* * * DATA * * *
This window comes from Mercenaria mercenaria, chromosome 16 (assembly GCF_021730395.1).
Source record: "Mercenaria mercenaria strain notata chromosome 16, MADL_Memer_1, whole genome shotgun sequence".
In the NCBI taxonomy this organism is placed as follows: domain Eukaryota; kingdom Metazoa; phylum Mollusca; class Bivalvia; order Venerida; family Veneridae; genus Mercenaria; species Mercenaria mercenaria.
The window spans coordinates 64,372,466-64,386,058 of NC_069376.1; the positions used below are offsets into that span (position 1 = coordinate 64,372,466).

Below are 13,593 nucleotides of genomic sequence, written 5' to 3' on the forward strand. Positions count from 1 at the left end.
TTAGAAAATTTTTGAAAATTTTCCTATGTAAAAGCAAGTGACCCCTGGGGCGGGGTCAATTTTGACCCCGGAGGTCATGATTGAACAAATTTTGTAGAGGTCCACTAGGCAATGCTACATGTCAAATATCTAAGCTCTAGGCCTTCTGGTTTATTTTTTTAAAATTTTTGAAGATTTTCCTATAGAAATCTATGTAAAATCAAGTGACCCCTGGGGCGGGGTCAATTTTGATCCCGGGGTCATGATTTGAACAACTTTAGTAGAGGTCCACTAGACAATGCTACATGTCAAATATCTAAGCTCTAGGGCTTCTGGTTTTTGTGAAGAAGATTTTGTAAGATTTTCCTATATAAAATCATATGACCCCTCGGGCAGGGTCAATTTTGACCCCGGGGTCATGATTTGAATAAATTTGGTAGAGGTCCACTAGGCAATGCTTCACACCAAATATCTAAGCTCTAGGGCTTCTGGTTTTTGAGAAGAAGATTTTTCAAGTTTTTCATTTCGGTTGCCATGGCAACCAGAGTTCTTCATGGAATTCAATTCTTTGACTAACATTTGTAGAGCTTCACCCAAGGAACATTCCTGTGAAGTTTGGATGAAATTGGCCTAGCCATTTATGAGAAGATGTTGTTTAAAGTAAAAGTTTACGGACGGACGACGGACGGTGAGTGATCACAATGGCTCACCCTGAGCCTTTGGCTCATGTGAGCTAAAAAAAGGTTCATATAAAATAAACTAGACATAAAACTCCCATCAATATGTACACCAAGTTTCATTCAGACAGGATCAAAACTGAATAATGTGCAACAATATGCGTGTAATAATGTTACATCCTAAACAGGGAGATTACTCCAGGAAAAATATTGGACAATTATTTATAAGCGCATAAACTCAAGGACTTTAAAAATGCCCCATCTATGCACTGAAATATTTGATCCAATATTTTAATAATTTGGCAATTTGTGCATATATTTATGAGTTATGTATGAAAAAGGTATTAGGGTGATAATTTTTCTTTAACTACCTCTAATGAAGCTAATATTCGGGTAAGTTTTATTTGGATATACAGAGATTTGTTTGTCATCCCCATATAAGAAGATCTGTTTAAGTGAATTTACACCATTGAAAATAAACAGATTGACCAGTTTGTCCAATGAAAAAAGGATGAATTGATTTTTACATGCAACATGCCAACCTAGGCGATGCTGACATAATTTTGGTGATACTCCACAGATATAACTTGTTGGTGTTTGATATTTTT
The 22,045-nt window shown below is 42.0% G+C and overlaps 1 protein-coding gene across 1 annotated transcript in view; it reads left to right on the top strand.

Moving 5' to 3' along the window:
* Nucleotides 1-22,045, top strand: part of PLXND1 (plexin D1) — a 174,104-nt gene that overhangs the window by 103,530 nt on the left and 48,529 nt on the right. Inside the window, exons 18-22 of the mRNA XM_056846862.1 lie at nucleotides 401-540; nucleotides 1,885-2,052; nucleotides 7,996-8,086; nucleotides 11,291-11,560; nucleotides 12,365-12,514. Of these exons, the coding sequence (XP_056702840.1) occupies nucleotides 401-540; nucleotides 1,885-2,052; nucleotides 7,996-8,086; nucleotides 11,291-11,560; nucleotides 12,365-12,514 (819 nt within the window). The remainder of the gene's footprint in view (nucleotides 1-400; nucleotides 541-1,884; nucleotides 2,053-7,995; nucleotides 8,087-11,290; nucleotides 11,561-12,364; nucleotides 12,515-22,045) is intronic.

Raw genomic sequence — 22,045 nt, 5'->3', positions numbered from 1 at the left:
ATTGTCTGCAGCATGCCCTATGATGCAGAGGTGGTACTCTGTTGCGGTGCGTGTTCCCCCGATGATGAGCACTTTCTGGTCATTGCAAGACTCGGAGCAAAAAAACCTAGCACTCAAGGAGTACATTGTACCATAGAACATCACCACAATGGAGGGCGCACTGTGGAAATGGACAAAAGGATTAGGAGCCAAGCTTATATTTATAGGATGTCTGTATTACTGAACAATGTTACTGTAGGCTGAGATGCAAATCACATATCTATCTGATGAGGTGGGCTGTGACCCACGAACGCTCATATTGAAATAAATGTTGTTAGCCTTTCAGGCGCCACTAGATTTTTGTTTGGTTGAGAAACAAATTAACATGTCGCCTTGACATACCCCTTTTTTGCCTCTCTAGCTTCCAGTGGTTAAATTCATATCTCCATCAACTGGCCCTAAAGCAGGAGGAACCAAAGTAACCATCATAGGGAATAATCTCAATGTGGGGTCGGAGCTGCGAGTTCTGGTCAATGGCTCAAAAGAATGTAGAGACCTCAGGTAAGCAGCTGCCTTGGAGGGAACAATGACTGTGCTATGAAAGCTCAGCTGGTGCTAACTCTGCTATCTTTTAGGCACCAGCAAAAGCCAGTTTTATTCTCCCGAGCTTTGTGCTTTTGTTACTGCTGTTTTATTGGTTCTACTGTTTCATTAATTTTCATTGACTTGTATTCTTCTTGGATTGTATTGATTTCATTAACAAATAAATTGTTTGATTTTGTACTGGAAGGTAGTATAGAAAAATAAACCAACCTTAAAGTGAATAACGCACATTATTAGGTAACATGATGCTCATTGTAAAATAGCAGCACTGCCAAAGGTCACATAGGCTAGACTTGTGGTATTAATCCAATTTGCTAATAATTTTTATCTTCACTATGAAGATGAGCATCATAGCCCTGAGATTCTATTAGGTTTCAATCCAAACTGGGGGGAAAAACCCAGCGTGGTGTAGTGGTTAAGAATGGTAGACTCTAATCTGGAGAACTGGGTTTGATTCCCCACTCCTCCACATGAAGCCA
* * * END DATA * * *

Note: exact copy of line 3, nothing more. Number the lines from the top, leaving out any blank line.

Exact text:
In the NCBI taxonomy this organism is placed as follows: domain Eukaryota; kingdom Metazoa; phylum Mollusca; class Bivalvia; order Venerida; family Veneridae; genus Mercenaria; species Mercenaria mercenaria.